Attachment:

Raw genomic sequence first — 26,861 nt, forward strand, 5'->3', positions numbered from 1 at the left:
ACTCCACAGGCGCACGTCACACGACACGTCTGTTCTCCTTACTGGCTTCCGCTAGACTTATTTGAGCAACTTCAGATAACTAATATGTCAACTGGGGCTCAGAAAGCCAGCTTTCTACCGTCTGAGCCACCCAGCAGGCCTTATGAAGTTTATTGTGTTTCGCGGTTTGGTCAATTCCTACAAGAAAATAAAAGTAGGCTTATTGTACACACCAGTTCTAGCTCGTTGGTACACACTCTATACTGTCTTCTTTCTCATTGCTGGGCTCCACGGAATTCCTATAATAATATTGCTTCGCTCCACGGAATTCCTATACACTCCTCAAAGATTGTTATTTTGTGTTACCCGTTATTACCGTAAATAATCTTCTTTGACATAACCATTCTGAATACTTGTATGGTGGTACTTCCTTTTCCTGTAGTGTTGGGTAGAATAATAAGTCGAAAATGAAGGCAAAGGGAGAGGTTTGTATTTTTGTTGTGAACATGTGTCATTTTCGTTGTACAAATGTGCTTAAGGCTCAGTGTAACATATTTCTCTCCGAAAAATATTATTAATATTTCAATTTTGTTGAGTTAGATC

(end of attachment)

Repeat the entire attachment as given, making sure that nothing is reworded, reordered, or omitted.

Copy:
Raw genomic sequence first — 26,861 nt, forward strand, 5'->3', positions numbered from 1 at the left:
ACTCCACAGGCGCACGTCACACGACACGTCTGTTCTCCTTACTGGCTTCCGCTAGACTTATTTGAGCAACTTCAGATAACTAATATGTCAACTGGGGCTCAGAAAGCCAGCTTTCTACCGTCTGAGCCACCCAGCAGGCCTTATGAAGTTTATTGTGTTTCGCGGTTTGGTCAATTCCTACAAGAAAATAAAAGTAGGCTTATTGTACACACCAGTTCTAGCTCGTTGGTACACACTCTATACTGTCTTCTTTCTCATTGCTGGGCTCCACGGAATTCCTATAATAATATTGCTTCGCTCCACGGAATTCCTATACACTCCTCAAAGATTGTTATTTTGTGTTACCCGTTATTACCGTAAATAATCTTCTTTGACATAACCATTCTGAATACTTGTATGGTGGTACTTCCTTTTCCTGTAGTGTTGGGTAGAATAATAAGTCGAAAATGAAGGCAAAGGGAGAGGTTTGTATTTTTGTTGTGAACATGTGTCATTTTCGTTGTACAAATGTGCTTAAGGCTCAGTGTAACATATTTCTCTCCGAAAAATATTATTAATATTTCAATTTTGTTGAGTTAGATC